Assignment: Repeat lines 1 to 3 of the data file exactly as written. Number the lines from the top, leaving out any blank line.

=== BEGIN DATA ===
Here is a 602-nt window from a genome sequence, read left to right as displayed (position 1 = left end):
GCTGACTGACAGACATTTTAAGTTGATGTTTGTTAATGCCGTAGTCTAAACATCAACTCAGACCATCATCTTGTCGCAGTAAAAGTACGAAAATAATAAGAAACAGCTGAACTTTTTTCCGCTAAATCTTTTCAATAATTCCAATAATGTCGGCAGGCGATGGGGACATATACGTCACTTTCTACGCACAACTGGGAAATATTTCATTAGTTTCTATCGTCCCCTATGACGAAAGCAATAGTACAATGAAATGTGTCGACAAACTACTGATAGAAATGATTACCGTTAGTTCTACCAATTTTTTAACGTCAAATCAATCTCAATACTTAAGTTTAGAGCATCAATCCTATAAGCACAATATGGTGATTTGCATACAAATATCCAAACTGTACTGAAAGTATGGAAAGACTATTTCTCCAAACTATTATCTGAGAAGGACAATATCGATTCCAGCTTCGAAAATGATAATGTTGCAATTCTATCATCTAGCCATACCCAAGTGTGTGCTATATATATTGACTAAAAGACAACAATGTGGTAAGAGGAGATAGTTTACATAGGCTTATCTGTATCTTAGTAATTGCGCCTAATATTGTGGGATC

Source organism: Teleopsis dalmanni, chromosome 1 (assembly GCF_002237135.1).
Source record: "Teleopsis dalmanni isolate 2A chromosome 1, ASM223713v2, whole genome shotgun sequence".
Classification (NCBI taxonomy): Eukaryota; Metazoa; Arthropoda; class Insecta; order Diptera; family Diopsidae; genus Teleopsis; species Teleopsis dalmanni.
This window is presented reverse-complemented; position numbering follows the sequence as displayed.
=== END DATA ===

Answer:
Here is a 602-nt window from a genome sequence, read left to right as displayed (position 1 = left end):
GCTGACTGACAGACATTTTAAGTTGATGTTTGTTAATGCCGTAGTCTAAACATCAACTCAGACCATCATCTTGTCGCAGTAAAAGTACGAAAATAATAAGAAACAGCTGAACTTTTTTCCGCTAAATCTTTTCAATAATTCCAATAATGTCGGCAGGCGATGGGGACATATACGTCACTTTCTACGCACAACTGGGAAATATTTCATTAGTTTCTATCGTCCCCTATGACGAAAGCAATAGTACAATGAAATGTGTCGACAAACTACTGATAGAAATGATTACCGTTAGTTCTACCAATTTTTTAACGTCAAATCAATCTCAATACTTAAGTTTAGAGCATCAATCCTATAAGCACAATATGGTGATTTGCATACAAATATCCAAACTGTACTGAAAGTATGGAAAGACTATTTCTCCAAACTATTATCTGAGAAGGACAATATCGATTCCAGCTTCGAAAATGATAATGTTGCAATTCTATCATCTAGCCATACCCAAGTGTGTGCTATATATATTGACTAAAAGACAACAATGTGGTAAGAGGAGATAGTTTACATAGGCTTATCTGTATCTTAGTAATTGCGCCTAATATTGTGGGATC

Source organism: Teleopsis dalmanni, chromosome 1 (assembly GCF_002237135.1).